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The life of some buses aren’t too fun now that the hybrids have arrived

by Ann MacLeod
Glenwood Springs, CO Colorado
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I can remember when I arrived in Glenwood Springs from my birthplace in Georgia. Everyone loved me. They gave me the special name, “Snowflake,” and I was featured in the local paper as the new Ride Glenwood Springs bus. I rolled up and down the town’s streets, stopping and starting as my driver instructed, feeling humans struggle up and stagger down my mighty stairs. I quickly learned from the older buses how lucky I was to serve in a valley that so prized public transit. They told me many places in America had no buses at all. I fully expected to earn my stripes as a tough Roaring Fork Valley mountain bus.

But the stripes never appeared. And two years later I spend my days and nights parked out of sight behind the West Glenwood Springs bus barn. It’s been weeks since anyone’s taken me out.

How did it happen, this fall from grace?



Much as I’d like to blame humans, I can’t. True, they bought me because I was cheap at the time. They didn’t realize that all the stopping and starting and potholes and curbs would prove so hard on my various parts that they’d fail. They didn’t know when they bought me that their riders would not be impressed by my lofty stairs or the rockiness of my ride or the fact my destination sign didn’t work so nobody except the driver knew where I was headed.

No, instead I’ve tended to blame the big macho buses. In particular that RFTA Bus #586. He’s boasted to me how he can speed up and down the Roaring Fork Valley with 57 passengers without ever having to slow down unless his driver tells him to. He thinks I’ll be impressed with his low floors, his comfortable cloth-covered adjustable seats, his ability to reach every bus stop on schedule and the fact that the mountains in Aspen and Snowmass are like anthills to him. What a loudmouth!



The other day I had dozed off when a call came in to my boss, Justin Harris. He came running out the back of the barn with a driver. “Snowflake’s the only one we can count on!” he told the driver, who climbed in and started my engine. Justin slapped my side, I backed up, curved around the bus barn and took off. The driver told me, “There’s a crowd of freezing humans waiting in an ice storm in Aspen and all the other buses are unavailable. It’s up to you, Snowflake!”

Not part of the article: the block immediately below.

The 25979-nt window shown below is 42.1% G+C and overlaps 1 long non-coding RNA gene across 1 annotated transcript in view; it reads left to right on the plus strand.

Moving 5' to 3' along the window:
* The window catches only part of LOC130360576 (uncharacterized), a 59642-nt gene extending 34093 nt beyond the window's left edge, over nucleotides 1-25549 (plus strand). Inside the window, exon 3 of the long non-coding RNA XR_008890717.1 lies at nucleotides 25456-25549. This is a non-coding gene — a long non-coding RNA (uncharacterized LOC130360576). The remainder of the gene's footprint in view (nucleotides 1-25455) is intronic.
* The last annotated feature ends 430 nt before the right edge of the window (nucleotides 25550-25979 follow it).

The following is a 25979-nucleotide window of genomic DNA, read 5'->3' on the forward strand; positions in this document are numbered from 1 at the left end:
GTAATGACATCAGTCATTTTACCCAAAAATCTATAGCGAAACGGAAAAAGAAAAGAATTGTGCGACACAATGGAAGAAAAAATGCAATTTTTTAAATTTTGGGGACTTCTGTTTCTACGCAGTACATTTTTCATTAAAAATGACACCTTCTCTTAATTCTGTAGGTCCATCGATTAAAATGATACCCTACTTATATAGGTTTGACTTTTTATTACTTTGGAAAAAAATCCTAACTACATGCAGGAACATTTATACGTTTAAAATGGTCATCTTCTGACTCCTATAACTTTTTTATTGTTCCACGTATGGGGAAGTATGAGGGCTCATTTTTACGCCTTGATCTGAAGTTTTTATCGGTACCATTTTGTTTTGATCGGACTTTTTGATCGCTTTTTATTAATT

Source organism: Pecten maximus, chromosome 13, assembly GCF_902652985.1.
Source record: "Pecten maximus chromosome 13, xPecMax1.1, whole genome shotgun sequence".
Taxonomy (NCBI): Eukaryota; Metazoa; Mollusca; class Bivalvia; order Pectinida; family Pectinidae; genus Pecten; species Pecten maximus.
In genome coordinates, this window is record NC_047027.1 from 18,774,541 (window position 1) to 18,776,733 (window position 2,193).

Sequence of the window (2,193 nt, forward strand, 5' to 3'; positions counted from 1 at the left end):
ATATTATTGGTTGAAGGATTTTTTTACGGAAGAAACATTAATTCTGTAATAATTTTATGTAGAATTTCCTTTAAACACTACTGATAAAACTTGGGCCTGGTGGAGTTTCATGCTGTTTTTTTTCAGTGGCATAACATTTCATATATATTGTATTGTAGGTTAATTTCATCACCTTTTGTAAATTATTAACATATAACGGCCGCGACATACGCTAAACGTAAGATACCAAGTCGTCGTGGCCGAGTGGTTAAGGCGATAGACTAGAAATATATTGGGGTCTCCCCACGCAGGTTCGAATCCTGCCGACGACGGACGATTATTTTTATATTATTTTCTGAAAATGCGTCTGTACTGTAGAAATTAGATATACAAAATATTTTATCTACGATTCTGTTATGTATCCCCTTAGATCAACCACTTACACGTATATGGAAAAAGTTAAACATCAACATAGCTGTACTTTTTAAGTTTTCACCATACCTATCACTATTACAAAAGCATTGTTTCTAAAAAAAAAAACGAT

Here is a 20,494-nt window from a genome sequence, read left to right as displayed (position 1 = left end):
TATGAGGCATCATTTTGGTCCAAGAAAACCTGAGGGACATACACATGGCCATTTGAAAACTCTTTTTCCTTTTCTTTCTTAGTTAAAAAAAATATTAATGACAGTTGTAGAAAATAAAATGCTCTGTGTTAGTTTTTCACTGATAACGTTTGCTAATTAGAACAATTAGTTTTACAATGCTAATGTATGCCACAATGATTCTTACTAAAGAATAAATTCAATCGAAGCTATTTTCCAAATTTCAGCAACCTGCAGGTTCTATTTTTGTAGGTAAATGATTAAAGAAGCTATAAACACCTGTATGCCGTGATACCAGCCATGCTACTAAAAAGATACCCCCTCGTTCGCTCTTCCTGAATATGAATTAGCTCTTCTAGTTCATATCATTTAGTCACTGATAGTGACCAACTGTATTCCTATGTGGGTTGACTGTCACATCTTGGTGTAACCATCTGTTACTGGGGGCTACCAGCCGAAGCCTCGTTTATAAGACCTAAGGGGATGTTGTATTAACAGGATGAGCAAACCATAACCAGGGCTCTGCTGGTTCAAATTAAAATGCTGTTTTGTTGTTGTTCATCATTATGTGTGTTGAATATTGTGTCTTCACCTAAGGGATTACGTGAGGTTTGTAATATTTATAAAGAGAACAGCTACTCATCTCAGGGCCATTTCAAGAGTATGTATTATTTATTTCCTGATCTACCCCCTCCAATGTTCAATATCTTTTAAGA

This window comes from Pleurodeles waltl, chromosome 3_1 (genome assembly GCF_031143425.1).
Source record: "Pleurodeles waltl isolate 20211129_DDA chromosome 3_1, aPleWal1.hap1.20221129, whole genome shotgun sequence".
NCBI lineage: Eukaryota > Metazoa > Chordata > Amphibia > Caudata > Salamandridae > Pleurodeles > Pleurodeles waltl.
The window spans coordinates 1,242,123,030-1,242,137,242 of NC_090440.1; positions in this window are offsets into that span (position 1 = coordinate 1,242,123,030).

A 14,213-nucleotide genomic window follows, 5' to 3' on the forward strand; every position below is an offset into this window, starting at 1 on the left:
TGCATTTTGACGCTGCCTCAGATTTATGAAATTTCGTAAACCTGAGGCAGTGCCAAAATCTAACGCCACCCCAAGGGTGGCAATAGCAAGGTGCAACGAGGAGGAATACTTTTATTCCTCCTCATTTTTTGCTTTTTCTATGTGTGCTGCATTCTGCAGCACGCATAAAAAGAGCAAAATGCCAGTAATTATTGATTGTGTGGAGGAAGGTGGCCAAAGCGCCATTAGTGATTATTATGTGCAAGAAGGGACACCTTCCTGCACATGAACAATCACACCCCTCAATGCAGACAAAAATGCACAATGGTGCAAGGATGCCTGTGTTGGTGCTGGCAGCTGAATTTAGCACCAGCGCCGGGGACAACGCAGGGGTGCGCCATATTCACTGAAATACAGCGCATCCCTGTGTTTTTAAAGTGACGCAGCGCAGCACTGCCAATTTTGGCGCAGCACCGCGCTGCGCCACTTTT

At this, I felt all my cylinders rev up. Together with the driver I sped up the valley, 42 miles at 65 mph. Cars were stranded in the snow on either side of Route 82. People in wool hats and puffy jackets were standing to either side, shouting, “Go, Snowflake!” On I rushed. In the distance, stranded on the side of a snowy mountain, I saw a crowd of humans shivering. Most of them had given up hope, but one girl looked up and saw me racing up the valley. “It’s Snowflake!” she cried. “She’s come to save us!” All the shivering people began waving.

Then a dog started barking and I felt my door open and I woke up. It had all been a dream. All except the dog, who a couple of humans helped into the bus and lifted into my driver’s seat. She put her canine paws on my steering wheel. What ignominy!

But all is not lost. This afternoon RFTA Bus #586 appeared from around the barn and parked next to me. The driver climbed out and disappeared. It’s now dark night, snow has begun to fall, and we’re alone back here.

“Why are you here?” I finally ask #586.

“Hybrids!” he bursts out. “It’s not fair! I dare any bus that runs on stupid electricity to a race. I’ll roll right over ’em. I’ll squash ’em like a bug.”

He raves on, “They’ve brought two of those smarty-pants hybrids down from Aspen to try out here in Glenwood Springs. They say they won’t pass gas like we do. Big deal. How will humans even know it’s a bus if it’s not rumbling at the stops and turning diesel fuel into pollution?”

“Don’t blow a gasket!” I tell him. But I know how he feels. The humans at RFTA and the ones who run the City of Glenwood Springs ” all they think about is what’s good for humans. Cleaner air, less pollution, more comfortable seats, better gas mileage, faster and more frequent service. All they care about is having more people who want to use public transportation so the streets will be less crowded and the planet will cool down.

“I refuse to be broken into scrap metal before my time!” #586 thunders. He shakes with fury.

“They won’t scrap you, they’ll sell you,” I tell him. Maybe we’ll be sold together, I think, to one of those towns that doesn’t have any buses at all, where the humans have to walk in the rain or drive cars that slide on ice.

As the snow mounts on my roof, I let myself dream. The people of the new town will greet us joyfully … we’ll be given names … they’ll write articles about us in the local papers.

I turn to #586. “Don’t worry,” I tell him. “Tomorrow is another day.”

Ann MacLeod is a resident of Basalt; her e-mail address is annmacq@rof.net. The Web site http://www.gogreenbasalt.org, created by the environmental group Go Green Basalt, has recycling and composting information for the entire valley.


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